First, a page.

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Making Online Workshop Q&A Feel More Natural

Taking a pause and asking your participants if they have any questions is a very natural process when you're running a workshop face-to-face. You can scan the room, read everyone's faces and body language, and intuitively sense whether you should wait a little longer for questions or go ahead and move on. Virtual workshops, however, go by a different set of rules. Unless you're using a tool that lets you look around the virtual room as naturally as you do in person, like Seshboard, the silence you experience may feel awkward - like dead air.

In this situation, the temptation to rush through the silence might be strong. "No questions? OK? Great. Moving on..." No questions, no problem, right? Probably not. In fact, it's very likely your participants did have questions in mind - they just didn't have time to come to the surface. In this article I'll share three tips that can help ensure your online workshop participants have a chance to ask their questions, without the dead air and awkward silences.

Top Tips For Making Virtual Workshop Q&A Feel More Natural

1. "Seed" Questions

This technique, which comes from Shannon Tipton and was featured in Knowmium's Radically Remote course, is simple but effective: after asking your participants what questions they have about the concept you've just explained, "seed" the participants' minds by giving some specific examples of the different things they might want additional clarification on.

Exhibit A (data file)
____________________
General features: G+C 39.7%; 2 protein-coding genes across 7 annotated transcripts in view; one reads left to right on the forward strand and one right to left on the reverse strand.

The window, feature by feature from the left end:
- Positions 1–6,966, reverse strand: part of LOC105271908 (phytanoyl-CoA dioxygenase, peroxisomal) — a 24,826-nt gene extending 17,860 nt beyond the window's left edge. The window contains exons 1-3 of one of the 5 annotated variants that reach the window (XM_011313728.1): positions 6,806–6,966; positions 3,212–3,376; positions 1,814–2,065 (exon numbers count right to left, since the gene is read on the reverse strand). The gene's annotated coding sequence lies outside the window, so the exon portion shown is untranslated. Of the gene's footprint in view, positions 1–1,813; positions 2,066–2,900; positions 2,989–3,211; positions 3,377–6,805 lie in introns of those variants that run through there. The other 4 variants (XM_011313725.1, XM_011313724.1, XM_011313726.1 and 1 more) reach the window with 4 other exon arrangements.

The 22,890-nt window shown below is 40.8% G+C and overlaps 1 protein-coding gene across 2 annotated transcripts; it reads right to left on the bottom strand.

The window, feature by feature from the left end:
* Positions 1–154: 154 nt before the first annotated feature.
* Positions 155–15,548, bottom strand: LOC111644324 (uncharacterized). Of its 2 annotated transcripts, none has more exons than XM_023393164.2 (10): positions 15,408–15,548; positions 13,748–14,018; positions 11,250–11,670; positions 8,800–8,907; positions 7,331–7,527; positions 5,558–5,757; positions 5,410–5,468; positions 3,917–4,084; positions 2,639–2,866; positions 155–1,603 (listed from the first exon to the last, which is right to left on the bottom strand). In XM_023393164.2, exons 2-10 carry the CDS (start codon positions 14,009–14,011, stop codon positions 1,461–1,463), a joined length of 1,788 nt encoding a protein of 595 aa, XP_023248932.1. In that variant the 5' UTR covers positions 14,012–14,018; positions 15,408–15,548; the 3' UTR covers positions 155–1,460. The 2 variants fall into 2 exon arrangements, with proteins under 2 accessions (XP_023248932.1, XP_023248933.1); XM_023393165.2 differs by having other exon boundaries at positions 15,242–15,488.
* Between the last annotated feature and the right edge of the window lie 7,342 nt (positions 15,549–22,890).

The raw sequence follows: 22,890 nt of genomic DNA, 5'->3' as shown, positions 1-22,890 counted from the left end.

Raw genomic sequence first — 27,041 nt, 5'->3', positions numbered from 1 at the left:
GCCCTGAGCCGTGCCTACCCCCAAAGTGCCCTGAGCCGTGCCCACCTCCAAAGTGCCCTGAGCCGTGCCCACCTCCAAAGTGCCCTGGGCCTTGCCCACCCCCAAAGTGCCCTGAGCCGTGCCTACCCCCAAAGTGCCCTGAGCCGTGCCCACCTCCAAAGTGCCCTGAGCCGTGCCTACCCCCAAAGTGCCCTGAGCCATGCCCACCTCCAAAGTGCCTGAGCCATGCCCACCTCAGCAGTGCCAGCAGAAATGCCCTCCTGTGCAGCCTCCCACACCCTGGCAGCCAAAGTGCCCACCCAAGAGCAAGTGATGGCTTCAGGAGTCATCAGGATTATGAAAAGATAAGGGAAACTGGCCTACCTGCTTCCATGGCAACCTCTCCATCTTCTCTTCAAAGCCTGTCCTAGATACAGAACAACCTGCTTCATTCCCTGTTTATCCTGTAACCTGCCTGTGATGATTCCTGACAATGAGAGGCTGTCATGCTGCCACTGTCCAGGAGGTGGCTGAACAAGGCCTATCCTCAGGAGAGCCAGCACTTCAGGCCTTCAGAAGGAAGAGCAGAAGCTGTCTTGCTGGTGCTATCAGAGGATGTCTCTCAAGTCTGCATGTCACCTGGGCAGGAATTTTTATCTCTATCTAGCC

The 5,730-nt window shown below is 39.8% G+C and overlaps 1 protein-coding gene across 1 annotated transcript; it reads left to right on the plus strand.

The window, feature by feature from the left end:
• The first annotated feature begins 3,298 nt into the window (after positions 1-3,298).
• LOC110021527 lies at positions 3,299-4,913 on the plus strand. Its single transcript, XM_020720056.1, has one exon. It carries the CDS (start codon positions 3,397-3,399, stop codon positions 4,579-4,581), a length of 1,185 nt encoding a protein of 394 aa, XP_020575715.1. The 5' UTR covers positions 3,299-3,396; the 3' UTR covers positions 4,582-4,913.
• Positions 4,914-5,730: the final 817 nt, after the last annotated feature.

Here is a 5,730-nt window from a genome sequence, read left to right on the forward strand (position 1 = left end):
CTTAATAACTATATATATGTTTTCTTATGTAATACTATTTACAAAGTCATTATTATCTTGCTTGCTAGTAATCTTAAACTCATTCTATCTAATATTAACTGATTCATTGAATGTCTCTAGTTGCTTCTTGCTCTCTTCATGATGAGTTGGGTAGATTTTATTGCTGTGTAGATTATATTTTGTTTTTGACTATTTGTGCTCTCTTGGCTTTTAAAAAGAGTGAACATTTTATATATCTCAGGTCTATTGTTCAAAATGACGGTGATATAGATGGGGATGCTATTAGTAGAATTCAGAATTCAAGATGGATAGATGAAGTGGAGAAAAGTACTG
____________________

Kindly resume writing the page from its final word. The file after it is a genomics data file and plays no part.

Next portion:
For example, if I had just finished explaining Maslow's Hierarchy of Needs and opened the discussion to Q&A, I would then give a few specific hypothetical examples, such as "you might be unclear on whether something falls under 'esteem needs' or 'self-actualization,' or you may be wondering how this model fits in to your own life, whether personally or professionally..."

This technique is particularly effective because it gives participants the time and support they need as they move through the three-part process of formulating their questions: